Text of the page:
Autumn Is Showing It’s Hand

Looking out of my home office window this morning, I saw a sight that is totally representative of this time of year in Alberta.

The mid-morning sun removing the evidence of our first frost from the roof across the street, which in itself is the precursor of colder weather to come. Behind we can see two trees, one decked out in it’s autumn colours, and the other not yet ready to do so.

At my location, on the south side of Edmonton, this morning we awoke to a temperature of -2C, hence the frost on the roofs in the neighbourhood. You will note the clear blue sky, which, while nice, can in our climes can lead to lower temperatures during the cooler months of the year as clouds tend to hold any warm air down, particularly over cities.

Trees, like people, come in many different versions, where Alberta’s changing weather is concerned. Some people will grab a sweater at the slightest indication of cooler autumn weather, whereas some trees will seemingly instantly have their leaves change colour. Other people just carry on for much longer, perhaps even staying in shorts and t-shirt, not unlike the trees which retain their normal foliage for a while longer. Eventually, they as well will don their sweater, or change their leaves. And, like people’s sweaters, when the time comes, some trees will display a simple shade of leaves, whereas others will offer up a vivid potpourri of crimson, gold and brown.

Autumn is showing it’s hand, giving us a warning, and reminding us, that it’s time to consider any preparations we need to make prior to the inevitable arrival of autumn’s nastier relative, winter.

As always, your thoughts and comments are welcome. Thank you.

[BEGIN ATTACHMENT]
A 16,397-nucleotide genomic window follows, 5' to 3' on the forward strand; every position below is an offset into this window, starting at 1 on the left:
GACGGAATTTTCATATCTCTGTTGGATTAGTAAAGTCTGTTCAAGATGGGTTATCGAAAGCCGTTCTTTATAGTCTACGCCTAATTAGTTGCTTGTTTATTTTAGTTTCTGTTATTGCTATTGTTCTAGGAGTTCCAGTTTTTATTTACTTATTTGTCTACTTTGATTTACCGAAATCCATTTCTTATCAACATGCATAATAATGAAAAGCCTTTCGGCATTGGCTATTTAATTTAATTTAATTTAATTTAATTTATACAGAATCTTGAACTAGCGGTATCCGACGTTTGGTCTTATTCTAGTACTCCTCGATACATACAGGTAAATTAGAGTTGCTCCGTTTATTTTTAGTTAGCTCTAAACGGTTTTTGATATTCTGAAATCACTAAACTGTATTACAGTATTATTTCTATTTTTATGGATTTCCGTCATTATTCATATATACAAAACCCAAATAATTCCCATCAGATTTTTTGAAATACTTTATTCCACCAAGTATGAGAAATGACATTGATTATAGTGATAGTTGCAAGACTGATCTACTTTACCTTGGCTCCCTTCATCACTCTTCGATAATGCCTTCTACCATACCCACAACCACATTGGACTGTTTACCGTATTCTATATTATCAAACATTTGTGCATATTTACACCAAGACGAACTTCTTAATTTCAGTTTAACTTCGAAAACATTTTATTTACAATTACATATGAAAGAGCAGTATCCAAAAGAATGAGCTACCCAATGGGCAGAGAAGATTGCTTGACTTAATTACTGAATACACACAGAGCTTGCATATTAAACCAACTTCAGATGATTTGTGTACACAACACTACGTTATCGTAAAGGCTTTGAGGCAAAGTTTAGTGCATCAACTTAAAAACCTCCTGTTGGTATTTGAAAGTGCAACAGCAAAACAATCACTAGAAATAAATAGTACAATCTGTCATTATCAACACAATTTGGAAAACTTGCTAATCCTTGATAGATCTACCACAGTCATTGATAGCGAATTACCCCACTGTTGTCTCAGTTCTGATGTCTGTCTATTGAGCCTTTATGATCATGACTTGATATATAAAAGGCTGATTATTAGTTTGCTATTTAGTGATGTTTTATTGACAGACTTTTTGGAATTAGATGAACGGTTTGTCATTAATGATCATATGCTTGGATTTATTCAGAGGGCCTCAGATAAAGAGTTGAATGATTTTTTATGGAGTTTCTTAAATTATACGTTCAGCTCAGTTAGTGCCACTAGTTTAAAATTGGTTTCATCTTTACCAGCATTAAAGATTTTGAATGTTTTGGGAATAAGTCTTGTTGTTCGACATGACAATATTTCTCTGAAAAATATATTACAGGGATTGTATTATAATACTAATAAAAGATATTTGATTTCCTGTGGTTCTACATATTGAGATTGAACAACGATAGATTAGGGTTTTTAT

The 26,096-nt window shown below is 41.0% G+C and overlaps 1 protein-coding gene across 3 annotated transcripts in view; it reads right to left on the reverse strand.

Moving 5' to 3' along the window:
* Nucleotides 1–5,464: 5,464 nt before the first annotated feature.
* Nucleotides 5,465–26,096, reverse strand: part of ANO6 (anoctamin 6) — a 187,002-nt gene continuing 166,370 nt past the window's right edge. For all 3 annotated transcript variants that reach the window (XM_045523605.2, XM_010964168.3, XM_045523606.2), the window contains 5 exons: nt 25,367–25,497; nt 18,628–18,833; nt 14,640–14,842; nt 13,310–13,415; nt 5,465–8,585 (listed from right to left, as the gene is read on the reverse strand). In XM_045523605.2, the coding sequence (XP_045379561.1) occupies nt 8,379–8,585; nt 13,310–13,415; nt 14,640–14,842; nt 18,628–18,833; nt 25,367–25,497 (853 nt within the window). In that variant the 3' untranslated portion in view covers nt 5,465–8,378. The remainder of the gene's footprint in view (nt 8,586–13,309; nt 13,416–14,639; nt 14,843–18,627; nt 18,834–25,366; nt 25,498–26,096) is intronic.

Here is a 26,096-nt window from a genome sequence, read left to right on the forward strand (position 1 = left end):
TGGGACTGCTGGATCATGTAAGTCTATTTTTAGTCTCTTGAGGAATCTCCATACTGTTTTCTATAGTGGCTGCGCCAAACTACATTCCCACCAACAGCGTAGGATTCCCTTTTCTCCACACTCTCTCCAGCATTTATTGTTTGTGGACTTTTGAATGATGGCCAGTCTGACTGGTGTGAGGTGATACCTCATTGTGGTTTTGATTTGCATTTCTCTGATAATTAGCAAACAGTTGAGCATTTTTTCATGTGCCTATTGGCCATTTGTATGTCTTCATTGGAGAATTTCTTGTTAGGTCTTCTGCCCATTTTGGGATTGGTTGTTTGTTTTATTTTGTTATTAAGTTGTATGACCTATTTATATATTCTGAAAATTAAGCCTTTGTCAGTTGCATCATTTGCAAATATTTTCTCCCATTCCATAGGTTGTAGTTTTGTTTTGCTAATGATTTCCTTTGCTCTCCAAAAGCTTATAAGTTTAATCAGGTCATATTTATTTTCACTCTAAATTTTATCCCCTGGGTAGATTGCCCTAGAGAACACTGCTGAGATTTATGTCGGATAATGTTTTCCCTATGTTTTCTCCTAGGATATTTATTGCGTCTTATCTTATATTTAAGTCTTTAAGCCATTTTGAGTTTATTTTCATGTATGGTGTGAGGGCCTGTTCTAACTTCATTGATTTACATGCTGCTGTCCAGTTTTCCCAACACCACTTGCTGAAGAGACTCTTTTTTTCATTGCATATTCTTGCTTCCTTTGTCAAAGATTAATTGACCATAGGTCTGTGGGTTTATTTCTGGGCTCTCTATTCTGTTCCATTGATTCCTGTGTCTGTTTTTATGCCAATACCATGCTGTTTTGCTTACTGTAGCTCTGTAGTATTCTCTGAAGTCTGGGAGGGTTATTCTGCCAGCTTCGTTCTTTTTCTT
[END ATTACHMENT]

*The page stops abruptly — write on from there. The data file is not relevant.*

Let’s Talk About Dolichovespula Arenaria

For the vast majority of my readers the title of this blog post may well get a “say what?” type of reaction.

Today I will talk about the Dolichovespula Arenaria, or for those who don’t know Latin, the Common Aerial Yellowjacket Wasp, found throughout Alberta and beyond.

Recently, my wife and I were out for a motorcycle ride, and had a wee stop for a light snack. There we were joined by a few wasps, as they seem to have food radar.

Now most of us think of wasps as disliked pests, or, on occasion, as something to be even despised and eliminated at every opportunity.

It is true that wasps seem to have that type of reputation, however, they do play an important role in the entire circle of life. Wasps actually do way more good than harm. They capture, and consume, various insects such as flies, caterpillars and beetle larvae, hence playing a role in the protection of farm crops and gardens by helping to control the pest populations. As well, similar to bees, they are recognized as valuable pollinators, as they transfer pollen when drinking nectar from flowers.

Today’s subject, the Common Aerial Yellowjacket, are like a cleaning service, when they are out scavenging dead insects to feed their offspring. Often the problem comes when their scavenging habits are combined with their love of sugar, putting them in close proximity of us, humans with food. These situations usually end badly, primarily for the wasps.

For my wife and I, we actually had very interesting time with our lunch companions on this occasion, due to a small piece of candy which fell off an ice cream dessert we had acquired.

We were not only able to observe the wasp, but were able to video it as well. Those videos are shared with you in this blog post. I was most impressed with how they turned out and find them to be quite interesting. I hope you will as well.

I have included four videos for your viewing enjoyment. You will note from the final video that this particular wasp was not into sharing with his companion.

As always, I welcome any comments or feedback you may have. Thanks for reading.

Finds a nice piece of candy.

Sorry about the language of a man walking by with his wife and young daughter.

He really seems to be enjoying this.

Not into sharing it seems.